Anolik also believes that without sufficient notice, a cancellation or refund policy is unenforceable. Still, we got a different view from David Teece, an attorney with the New York law offices of Steven M. Ruttner, which specializes in hotel contract law. He told us that, “A reservation is a contract. The fact that a policy is not specifically stated to the consumer does not mean that such a policy is not in force.” Clearly this is a gray area, subject to different interpretations in different jurisdictions. However, Ed Perkins told us that whether or not you agreed to a policy in advance, the check-in form may include language to the effect that the guest accepts the hotel’s cancellation/early departure provisions. So if it turns out you’ve checked into the Hotel California, you may be able to check out, but you’re likely leave with a lighter wallet .

Teece recommends that consumers “specifically inquire as to a resort’s cancellation policy and if possible request that policy in writing.” To which we would add, if time is short, have the policy faxed or emailed. If the resort won’t do it, or if you spot a red flag among the small print, start looking elsewhere.

And be sure you have the current policy. Carole and Frank Ott of Louisville, KY booked a trip to Captain Don’s Habitat in Bonaire with the understanding that if they canceled between 30 and 45 days before arrival, they would face only a $35/person administrative fee. They had visited Don’s before, and got their information from an old brochure. They made their reserv ations through Louisville Dive Center, which in turn booked through Maduro Dive Fanta-Seas, a specialty travel firm that doubles as a wholesale tour operator and dive resort rep. But hassles with the infamous Air ALM, which the Otts booked direct, forced them to cancel their plans. That’s when Maduro informed the Otts that a new policy was in effect, and the cancellation fee was now $475 per person.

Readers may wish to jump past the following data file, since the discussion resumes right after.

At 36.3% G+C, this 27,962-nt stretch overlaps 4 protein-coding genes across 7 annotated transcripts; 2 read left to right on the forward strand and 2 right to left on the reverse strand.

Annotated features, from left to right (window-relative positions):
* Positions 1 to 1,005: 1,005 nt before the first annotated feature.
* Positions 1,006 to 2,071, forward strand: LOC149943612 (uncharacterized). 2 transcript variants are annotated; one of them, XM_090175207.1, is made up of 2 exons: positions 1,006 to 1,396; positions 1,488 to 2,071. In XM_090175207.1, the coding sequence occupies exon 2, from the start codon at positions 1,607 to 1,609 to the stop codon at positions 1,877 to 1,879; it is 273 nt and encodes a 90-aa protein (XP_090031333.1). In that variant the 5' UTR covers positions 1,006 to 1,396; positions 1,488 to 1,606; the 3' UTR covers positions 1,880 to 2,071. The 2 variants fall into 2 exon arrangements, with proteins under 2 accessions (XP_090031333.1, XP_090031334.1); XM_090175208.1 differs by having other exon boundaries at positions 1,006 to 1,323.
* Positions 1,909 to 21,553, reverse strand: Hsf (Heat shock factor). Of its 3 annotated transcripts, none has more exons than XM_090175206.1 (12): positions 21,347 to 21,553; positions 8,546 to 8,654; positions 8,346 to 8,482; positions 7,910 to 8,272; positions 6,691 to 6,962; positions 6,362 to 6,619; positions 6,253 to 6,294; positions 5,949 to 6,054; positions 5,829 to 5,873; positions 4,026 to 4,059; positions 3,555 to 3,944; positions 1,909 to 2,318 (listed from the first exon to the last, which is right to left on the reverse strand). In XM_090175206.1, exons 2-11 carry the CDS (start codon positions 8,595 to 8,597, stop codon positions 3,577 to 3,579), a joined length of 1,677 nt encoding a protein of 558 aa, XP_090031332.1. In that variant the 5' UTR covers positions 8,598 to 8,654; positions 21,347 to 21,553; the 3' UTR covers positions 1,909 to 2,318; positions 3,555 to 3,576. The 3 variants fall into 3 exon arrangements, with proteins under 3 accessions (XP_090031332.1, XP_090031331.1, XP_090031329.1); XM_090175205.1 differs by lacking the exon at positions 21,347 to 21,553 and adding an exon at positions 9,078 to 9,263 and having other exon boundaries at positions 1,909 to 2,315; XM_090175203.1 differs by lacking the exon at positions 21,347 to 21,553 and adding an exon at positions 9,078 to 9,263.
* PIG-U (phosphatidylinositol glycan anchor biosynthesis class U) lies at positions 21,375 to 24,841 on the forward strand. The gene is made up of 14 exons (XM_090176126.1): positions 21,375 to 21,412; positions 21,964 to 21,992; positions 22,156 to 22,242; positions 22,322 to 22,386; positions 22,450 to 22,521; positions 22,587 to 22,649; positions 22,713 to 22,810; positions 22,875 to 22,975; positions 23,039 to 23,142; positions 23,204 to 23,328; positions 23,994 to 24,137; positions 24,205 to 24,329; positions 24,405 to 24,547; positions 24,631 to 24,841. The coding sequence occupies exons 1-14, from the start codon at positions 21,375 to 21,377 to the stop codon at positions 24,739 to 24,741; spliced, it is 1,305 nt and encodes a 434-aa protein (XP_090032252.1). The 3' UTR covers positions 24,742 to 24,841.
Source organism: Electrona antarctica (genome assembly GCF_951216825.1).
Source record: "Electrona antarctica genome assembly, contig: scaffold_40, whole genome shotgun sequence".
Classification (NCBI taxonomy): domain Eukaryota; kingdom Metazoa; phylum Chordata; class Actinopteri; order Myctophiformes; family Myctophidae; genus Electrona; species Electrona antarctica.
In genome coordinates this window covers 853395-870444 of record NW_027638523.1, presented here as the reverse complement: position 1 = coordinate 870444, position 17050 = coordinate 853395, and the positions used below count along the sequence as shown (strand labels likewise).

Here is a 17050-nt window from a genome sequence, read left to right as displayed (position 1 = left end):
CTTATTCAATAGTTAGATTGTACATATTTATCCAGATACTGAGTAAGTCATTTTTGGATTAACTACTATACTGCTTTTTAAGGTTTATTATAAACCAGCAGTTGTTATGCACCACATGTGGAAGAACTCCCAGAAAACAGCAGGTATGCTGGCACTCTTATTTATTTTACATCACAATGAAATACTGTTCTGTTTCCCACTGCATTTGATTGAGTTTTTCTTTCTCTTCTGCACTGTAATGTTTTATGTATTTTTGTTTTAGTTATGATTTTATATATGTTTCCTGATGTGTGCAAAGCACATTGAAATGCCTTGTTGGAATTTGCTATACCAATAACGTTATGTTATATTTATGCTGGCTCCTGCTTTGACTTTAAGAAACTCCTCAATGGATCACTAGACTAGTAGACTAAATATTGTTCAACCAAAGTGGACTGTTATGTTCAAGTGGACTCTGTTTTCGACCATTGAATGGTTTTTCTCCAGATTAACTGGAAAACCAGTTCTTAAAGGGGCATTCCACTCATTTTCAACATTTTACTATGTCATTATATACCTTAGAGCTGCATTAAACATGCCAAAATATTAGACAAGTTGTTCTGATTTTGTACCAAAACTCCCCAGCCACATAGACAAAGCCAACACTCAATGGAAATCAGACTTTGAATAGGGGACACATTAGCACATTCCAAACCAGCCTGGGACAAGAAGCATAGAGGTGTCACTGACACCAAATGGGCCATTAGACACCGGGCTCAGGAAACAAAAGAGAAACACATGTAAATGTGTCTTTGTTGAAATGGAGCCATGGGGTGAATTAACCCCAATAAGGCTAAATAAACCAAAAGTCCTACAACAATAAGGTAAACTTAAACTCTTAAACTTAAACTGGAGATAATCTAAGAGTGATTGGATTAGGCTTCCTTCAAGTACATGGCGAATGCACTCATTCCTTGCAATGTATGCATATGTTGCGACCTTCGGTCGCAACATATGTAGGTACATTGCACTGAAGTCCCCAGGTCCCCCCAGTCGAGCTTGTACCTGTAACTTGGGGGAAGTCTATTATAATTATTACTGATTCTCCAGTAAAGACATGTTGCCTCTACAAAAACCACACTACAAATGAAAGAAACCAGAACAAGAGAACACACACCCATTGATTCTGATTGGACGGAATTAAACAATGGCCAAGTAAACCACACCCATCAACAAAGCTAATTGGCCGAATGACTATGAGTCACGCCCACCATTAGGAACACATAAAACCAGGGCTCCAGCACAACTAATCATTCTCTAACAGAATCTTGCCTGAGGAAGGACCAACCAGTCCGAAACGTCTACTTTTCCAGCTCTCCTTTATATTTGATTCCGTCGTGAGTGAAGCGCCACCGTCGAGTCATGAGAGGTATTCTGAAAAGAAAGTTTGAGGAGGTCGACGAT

Fortunately, after further discussions with Ray Scott, proprietor of Louisville Dive Center, Maduro agreed to honor its earlier policy, minus a $100/person administrative fee.

Sometimes, even if you do follow the rules, you can still get the run-around. In November 1999, Susan Brown of Stevensville, Montana used a local travel agent to book a one-week package at Coyaba Beach Hotel in Grenada. The travel agent went through a middleman, Dream Voyages of Framingham, Mass., which she found in a Caribbean guidebook. Dream Voyages seemed cooperative, even agreeing to reduce the normal 30-day cancellation fee from $50 to $25. With a clear understanding of the cancellation policy, Brown felt confident enough to write a check for the full $700 package price 45 days in advance (credit cards were not accepted).